The ramifications associated with an unpaid bill can reach beyond your credit score and your wallet. It can make finding a job difficult and can result in legal consequences if not handled appropriately. Understanding the basics associated with how long an unpaid bill can haunt you -- and haunt your credit report -- can help you take the necessary steps to remedy the situation.
For the most part, an unpaid bill can stay on your credit report for up to seven years. Often referred to as derogatory or negative information, an unpaid bill may be reported by your original creditor, and by a collection agency if the account gets turned over to one. In theory, this means that your credit could take a hit from the late payments and unpaid status of the account associated with the original lender, as well as the report by the collection agency. While an unpaid bill on your credit report is something to avoid, generally time is on your side. According to FICO, older debts have less of an impact on your credit score than a newer debt.
Most public records, including judgments awarded for debts, remain on your credit report for seven years. In addition, these debts can also show up twice on your credit report. The original creditor likely reported the unpaid debt, and if a judgment was awarded in the creditor's favor, the public record will also be reported. Bankruptcies, on the other hand, can remain on your credit report for up to 10 years.
Unpaid tax liens can remain on your credit report indefinitely, making tax bills a priority when assessing how to improve your credit file. Special attention should also be paid to medical bills. The long-standing myth that medical bills aren't reported to credit bureaus is just that -- a myth. While medical offices may not initially report the debt, if you fail to pay and it goes to a collection agency the unpaid debt can be reported. Unpaid medical debts stay on your credit report for seven years, just as other consumer debts.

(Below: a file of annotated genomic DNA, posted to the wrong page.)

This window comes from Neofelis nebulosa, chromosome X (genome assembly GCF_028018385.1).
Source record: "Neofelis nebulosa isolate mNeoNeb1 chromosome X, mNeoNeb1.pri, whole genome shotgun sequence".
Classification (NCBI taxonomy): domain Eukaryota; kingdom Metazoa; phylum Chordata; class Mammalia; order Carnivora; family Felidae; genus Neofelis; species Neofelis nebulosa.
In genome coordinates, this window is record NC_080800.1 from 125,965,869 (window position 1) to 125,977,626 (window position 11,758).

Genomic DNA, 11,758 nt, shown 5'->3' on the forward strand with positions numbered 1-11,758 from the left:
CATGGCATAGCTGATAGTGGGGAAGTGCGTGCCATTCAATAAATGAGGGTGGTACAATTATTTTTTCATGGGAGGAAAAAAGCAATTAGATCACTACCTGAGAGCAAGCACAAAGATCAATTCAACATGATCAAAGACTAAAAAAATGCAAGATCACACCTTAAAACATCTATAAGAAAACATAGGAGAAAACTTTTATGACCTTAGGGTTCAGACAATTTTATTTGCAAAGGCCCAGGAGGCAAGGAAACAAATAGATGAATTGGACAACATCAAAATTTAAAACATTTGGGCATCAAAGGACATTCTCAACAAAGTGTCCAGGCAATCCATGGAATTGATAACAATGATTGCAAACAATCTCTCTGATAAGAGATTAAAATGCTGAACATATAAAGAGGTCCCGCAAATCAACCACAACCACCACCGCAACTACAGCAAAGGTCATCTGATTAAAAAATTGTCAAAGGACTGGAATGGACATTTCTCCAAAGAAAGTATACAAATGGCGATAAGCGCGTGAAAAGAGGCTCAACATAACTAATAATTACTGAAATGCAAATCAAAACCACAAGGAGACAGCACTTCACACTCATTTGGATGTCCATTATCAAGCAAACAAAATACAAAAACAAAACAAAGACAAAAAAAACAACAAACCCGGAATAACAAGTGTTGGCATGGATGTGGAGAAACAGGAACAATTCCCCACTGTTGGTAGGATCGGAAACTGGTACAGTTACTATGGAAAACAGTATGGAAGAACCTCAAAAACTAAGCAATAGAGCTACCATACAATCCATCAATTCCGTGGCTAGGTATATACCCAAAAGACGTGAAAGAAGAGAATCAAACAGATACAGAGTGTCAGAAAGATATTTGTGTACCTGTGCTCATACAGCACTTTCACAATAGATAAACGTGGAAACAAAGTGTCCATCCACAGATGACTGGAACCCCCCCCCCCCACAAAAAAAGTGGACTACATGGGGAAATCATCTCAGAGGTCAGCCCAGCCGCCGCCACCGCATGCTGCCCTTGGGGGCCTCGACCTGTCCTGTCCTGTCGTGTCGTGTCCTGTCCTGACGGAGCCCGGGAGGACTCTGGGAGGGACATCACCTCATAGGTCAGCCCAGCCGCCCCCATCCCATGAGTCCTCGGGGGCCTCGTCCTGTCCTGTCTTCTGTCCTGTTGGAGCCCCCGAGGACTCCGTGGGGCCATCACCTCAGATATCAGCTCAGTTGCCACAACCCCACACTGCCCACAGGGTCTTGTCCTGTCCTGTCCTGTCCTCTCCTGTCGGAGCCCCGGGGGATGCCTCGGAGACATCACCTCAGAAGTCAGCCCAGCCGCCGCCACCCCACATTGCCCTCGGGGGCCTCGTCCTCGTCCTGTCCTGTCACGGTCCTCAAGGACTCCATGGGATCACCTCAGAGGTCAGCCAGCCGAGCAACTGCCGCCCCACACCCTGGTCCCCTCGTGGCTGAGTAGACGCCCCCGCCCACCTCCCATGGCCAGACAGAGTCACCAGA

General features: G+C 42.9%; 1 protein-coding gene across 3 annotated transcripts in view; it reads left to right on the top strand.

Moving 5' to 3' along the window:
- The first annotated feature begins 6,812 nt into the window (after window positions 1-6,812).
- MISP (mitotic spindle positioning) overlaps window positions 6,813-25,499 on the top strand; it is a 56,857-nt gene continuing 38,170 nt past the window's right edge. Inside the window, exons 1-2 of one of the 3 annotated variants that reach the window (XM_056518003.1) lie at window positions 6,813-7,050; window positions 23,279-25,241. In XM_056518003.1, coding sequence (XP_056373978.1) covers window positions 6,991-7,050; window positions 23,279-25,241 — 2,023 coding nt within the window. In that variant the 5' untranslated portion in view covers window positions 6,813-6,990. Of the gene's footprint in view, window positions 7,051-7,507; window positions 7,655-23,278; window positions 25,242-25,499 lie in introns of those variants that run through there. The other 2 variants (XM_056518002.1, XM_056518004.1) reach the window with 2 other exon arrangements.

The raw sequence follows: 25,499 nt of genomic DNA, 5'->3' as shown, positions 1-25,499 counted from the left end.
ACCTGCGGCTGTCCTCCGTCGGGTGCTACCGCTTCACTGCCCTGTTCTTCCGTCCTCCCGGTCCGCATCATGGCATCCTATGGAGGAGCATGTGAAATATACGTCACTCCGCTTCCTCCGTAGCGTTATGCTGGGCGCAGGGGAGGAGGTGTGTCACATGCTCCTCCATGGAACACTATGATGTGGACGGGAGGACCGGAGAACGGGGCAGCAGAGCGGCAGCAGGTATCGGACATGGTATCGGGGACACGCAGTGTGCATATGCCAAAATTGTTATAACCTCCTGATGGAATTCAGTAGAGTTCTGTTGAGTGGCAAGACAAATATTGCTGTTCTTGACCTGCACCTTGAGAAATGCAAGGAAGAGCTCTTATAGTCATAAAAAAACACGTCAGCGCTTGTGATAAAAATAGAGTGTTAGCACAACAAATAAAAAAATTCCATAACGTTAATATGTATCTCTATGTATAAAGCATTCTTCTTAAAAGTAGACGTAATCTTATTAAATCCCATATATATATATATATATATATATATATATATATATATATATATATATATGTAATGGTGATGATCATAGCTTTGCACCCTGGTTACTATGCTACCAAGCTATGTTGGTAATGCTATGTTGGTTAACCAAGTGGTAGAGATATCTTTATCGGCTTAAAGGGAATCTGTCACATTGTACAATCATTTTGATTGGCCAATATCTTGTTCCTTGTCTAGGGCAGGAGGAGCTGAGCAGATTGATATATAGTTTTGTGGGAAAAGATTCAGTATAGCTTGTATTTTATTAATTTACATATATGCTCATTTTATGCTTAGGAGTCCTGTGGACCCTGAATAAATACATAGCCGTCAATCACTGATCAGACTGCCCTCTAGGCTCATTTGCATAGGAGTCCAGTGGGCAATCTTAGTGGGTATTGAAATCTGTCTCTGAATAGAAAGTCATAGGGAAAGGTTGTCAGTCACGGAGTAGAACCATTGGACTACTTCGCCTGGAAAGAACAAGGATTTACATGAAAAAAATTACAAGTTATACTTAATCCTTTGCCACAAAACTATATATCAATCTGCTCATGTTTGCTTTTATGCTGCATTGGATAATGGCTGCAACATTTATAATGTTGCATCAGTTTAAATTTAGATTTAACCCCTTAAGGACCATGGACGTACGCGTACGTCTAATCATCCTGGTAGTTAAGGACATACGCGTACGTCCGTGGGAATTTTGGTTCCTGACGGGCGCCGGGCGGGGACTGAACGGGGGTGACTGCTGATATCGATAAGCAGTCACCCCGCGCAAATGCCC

Paying on an old debt doesn't automatically remove it from your credit report. In some instances, depending on your state and the type of debt, making a partial payment toward an old debt or making payment arrangements can restart the clock, essentially lengthening the time the unpaid account can be reported to the credit bureaus. It's important to check with your state attorney general's office or an attorney concerning your state's statute of limitations to better assess the ramifications associated with handling old debts.
Nicole Long is a freelance writer based in Cincinnati, Ohio. With experience in management and customer service, business is a primary focus of her writing. Long also has education and experience in the fields of sports medicine, first aid and coaching. She earned her Bachelor of Arts degree in economics from the University of Cincinnati.